Randhawas balance work, family life

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“We talk for at least three hours every day,” says Navjot Randhawa. Communication is key for husband and wife who drive tractor-trailers for a living. “I do most of the talking,” says Amandeep Randhawa with a big smile.

Navjot and Amandeep Randhawa are owner operators who drive for Polaris Transportation Group, based in Mississauga, Ont. (Photo: Leo Barros)
Navjot and Amandeep Randhawa are owner operators who drive for Polaris Transportation Group, based in Mississauga, Ont. (Photo: Leo Barros)

Owner-operators Navjot, 36, and Amandeep, 32, drive for Polaris Transportation Group. He drives at night with a regular route from the Mississauga, Ont.,  terminal to Chicago, Ill., twice or thrice a week. Amandeep operates during the day in the Greater Toronto Area. Navjot has more than 15 years of truck driving experience while she has been a trucker for eight years.

The couple has two boys, ages 12 and 9, and Navjot’s parents care for the children when they work. Amandeep says Polaris is a good employer and allows her to start at 9 a.m. and finish around 5 p.m. “I like to be home for my kids every day, that is why I do local work. But since you are a trucker, sometimes you get delayed and reach home late,” she says.

The couple ensures that their time off on the weekend is devoted to their family. Navjot plays for a team in a local soccer league and his sons are also interested in the sport. Before the Covid pandemic, going to the movies was their favorite way to unwind and spend time together. Now Navjot makes sure he takes the boys outdoors and plays with them.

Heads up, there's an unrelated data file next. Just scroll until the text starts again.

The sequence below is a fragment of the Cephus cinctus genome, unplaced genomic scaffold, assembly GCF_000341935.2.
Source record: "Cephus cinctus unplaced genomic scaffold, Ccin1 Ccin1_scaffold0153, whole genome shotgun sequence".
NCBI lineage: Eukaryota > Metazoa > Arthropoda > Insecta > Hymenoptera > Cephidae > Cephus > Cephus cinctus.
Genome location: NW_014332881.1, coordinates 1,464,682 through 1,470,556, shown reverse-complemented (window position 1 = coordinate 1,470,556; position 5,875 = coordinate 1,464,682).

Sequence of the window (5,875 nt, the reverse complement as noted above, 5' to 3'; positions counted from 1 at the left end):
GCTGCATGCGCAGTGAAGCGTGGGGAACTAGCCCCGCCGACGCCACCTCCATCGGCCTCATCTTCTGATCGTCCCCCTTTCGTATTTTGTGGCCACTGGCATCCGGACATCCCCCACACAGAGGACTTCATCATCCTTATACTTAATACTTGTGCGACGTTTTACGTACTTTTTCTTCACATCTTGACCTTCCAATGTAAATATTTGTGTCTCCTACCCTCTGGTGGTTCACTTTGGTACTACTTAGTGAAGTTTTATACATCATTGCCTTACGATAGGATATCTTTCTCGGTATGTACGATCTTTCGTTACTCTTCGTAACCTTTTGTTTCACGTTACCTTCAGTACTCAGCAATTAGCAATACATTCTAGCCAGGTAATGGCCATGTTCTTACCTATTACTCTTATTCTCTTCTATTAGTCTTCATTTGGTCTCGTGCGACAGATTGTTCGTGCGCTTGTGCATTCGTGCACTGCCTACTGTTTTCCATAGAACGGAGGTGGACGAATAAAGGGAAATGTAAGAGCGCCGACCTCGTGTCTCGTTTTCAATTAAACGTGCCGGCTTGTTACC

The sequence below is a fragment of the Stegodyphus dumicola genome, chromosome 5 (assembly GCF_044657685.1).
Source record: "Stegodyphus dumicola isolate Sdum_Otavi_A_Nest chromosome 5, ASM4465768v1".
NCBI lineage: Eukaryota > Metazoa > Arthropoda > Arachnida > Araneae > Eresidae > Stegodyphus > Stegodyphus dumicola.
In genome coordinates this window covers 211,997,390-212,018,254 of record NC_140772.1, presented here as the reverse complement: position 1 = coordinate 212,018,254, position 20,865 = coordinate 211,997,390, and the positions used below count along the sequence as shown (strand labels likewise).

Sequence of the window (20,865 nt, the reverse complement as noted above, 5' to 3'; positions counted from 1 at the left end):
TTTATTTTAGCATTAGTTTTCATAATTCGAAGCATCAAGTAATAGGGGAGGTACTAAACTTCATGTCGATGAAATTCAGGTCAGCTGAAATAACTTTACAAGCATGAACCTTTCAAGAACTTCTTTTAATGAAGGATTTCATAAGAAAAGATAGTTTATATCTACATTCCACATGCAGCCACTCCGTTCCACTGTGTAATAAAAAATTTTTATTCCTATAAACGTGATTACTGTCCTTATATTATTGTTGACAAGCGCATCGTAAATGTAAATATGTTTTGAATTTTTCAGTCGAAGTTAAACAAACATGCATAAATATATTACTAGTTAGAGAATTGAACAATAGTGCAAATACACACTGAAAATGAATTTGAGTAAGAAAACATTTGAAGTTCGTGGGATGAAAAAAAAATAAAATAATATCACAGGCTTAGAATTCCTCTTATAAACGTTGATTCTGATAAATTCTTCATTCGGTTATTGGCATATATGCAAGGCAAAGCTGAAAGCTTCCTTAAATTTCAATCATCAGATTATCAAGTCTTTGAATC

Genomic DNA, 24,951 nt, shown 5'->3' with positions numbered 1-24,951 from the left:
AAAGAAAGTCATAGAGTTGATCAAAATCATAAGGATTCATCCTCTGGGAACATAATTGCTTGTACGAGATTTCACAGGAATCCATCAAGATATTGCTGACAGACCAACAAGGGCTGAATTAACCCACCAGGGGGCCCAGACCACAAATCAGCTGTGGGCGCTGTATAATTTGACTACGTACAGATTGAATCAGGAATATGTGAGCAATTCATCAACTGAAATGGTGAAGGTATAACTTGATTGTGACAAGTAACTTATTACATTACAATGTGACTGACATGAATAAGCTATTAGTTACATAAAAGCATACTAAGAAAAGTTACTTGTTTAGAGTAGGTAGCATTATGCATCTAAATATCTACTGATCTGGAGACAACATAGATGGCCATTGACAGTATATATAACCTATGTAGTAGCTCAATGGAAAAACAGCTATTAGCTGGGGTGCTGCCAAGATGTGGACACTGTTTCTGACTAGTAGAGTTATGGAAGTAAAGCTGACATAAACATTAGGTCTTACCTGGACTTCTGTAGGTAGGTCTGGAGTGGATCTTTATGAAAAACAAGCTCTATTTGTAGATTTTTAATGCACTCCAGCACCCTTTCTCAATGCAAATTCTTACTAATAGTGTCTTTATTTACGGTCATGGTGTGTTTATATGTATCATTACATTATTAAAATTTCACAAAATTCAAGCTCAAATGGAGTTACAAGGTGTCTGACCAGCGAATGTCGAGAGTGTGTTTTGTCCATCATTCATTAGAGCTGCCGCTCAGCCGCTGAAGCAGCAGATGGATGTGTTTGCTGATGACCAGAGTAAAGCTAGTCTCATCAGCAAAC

“A woman’s job is never done, even after I park my truck, I take care of my family.”

Amandeep Randhawa, truck driver

Amandeep says she prepares food on the weekend so her husband can carry it with him when he leaves for work at the start of the week. “A woman’s job is never done, even after I park my truck, I take care of my family,” she says.

Navjot, who has a bachelor’s degree in information technology, decided to pursue a career in trucking when he immigrated to Canada along with his parents. “My uncles were already in the transportation sector and that helped my decision to become a truck driver.”

He says Amandeep loves driving and he encouraged her to obtain her A/Z licence. “In India, she drove a standard car and rode motorcycles,” he says.

Amandeep got her licence when her second child was only three months old. “We planned to earn a good living by driving as a team,” she says. The couple embarked on their first trip to Calgary, but things did not work out. “I could not sleep in the moving truck,” Amandeep says. They also missed their kids. The couple decided after the trip that Navjot would continue his long-distance driving while Amandeep would work locally and be home every day.

Achieving goals

The couple offers words of encouragement for those who want to take up trucking as a career. “You can provide for your family. It is hard work, but you get used to it,” they say. “You have a good job, can be your own boss if you like, and achieve your goals.”

Amandeep says she mostly receives compliments when people see her driving and meet her at warehouses and on the road. But some ask her if circumstances are forcing her to drive a truck, because they perceive it as a man’s job and that it could be tough for a woman. “I tell them I drive because I like it, no one is forcing me to do it,” she says.

The hardworking couple plan to start a business on the side while they continue driving their trucks. “We are not sure what kind of business it will be, but the aim is to get started in the next five years or so,” Navjot says. The plan for the weekend? “I’m not cooking tonight,” says Amandeep. “Navjot’s going to order pizza.”

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Leo Barros is the associate editor of Today’s Trucking. He has been a journalist for more than two decades, holds a CDL and has worked as a longhaul truck driver. Reach him at leo@newcom.ca

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